Nowadays I binge on Facebook photos from nights I wasn’t at. My right arrow key is worn down from the surfing (does anyone surf anymore?) and my FOMO grows with each click. One night while I was studying in Paris last spring, I went down one of those wormholes and found one person, smiling for the camera, whose photo had been taken at every night I hadn’t had the strength to go to alone. The tag read: Lutin en Folie.
A Google search or two later, I found Lutin’s fashion blog. I tracked him down, and we met for coffee one Saturday. Kailea and I spent every Saturday of the month with him after that, shooting Lutin in his natural habitat, le Marais. From those Satudays came the short film you can see above, Lutin le samedi. I feel more and more tender towards Lutin each time I rewatch it. His first collection launches tomorrow, for Paris Fashion Week. I wish him the best.
To me Lutin en Folie embodies self-invention and freedom, the productive kind of attention-seeking that queer and digital cultures so often produce. Where once he loved collecting art now he loves creating looks, and his willingness to surprise never failed to thrill me, especially in a city like Paris, where no one tries to hide whom they’re staring at and why. For me he personifies and crystallizes the way that even in our queer new world, the rearrangement of cultural narratives around gender and age continues to fascinate. His very image speaks to the power of clothes, most of all when they land on bodies they once could have never belonged to, or when these thrilling combinations are seen in public when once they would have been a private affair. (I’m not sure what Lutin would say of all this. I don’t mean to put too much on him. This is all me.)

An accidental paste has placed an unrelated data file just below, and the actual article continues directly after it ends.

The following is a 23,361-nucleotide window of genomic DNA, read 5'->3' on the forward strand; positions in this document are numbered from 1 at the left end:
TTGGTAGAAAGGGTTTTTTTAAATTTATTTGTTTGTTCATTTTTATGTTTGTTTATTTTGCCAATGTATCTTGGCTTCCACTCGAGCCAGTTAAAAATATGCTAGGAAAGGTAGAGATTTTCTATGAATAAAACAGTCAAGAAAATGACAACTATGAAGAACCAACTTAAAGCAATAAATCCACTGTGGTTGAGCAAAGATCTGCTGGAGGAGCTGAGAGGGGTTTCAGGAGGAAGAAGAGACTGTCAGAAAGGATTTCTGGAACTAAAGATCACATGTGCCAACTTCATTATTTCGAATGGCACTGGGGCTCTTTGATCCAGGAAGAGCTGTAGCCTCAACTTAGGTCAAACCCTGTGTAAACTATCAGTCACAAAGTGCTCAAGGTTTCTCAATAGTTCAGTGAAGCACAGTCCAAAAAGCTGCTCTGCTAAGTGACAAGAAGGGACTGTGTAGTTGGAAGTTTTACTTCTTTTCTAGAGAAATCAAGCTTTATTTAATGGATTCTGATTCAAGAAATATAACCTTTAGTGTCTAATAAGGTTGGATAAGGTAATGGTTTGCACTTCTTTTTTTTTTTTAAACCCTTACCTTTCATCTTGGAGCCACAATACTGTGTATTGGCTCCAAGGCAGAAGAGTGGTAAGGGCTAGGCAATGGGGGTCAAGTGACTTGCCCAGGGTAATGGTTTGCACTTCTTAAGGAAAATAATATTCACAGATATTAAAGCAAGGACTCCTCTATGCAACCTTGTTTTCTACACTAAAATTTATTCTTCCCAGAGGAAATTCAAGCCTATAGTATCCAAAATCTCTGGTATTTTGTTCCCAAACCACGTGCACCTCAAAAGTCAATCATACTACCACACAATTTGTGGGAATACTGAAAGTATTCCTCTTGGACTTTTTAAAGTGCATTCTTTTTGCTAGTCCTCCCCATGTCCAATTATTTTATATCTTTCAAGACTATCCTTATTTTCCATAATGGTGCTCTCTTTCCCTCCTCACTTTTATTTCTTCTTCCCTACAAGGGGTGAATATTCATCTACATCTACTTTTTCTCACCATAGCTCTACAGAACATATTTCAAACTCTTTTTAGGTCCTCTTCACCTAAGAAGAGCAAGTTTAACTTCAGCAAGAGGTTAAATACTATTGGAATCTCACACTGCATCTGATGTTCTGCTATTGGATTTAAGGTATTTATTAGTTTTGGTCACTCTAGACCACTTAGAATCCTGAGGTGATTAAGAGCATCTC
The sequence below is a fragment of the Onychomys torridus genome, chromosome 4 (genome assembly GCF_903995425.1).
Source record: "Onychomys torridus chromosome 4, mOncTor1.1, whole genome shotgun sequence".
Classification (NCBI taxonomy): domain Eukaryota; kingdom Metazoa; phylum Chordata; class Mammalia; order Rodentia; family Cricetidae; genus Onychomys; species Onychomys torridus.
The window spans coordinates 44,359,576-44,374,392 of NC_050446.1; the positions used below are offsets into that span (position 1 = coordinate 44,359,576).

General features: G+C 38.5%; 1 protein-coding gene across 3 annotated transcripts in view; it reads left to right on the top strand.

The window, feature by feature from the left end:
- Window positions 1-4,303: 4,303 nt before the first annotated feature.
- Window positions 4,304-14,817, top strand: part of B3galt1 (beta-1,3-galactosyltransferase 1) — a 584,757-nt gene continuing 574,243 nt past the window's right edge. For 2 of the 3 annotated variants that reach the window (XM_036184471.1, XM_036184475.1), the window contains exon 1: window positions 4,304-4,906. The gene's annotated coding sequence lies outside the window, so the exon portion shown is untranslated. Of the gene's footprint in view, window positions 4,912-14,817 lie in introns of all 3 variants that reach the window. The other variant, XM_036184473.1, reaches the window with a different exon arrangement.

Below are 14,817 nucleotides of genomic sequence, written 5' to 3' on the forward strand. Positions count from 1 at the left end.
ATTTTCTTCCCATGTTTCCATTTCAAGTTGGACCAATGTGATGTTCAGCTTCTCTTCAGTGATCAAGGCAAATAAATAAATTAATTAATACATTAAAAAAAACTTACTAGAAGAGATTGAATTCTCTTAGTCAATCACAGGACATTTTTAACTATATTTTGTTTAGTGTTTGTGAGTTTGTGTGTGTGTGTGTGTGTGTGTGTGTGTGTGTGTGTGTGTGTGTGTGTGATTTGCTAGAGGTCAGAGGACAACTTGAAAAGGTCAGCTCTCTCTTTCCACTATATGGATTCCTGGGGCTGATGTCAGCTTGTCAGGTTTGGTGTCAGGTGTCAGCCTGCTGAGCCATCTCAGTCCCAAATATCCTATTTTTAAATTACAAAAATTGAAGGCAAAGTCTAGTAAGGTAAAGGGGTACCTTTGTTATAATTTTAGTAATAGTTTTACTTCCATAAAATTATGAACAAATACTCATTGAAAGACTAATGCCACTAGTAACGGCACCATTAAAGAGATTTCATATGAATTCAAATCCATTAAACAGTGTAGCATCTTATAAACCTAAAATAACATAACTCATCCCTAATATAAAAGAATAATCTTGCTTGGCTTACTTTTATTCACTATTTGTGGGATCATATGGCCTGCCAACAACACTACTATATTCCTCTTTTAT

When I think of all this, I can’t help but think of how I met my first boyfriend on Neopets. By which I really mean that I came of age by chatting with an online predator on a site that offered tweens the pleasure of starving imaginary animals and hoarding imaginary eggs. Chubby and unambiguously queer, a prepubescent Eric found some sort of solace in the dissolution of the body and the capacity for self-invention that Neopets presented me with. (In forum conversations, I posed as Aaron, a 17-year-old male cheerleader who suffered from relentless bullying and hated his small hometown. In addition to being witty and a huge fan of James Blunt, Aaron was wiry, hairless, and 6 foot 4. Everyone else on Neopets loved me, and they were all wildly attractive, and hilarious, and fashionable, just like Aaron.) This was pre-Facebook, or Instagram: there was no urge to publish photos of your real life or make your real friends jealous, were you lucky enough to have them. Then, I had no image of what my life would one day look like. Today, all we have are images. We Grind and Tumbl on.
In short, I wish I had seen this video when I was still in my Neopets days.
A glimpse of Lutin would have been a glimpse of some sort of future.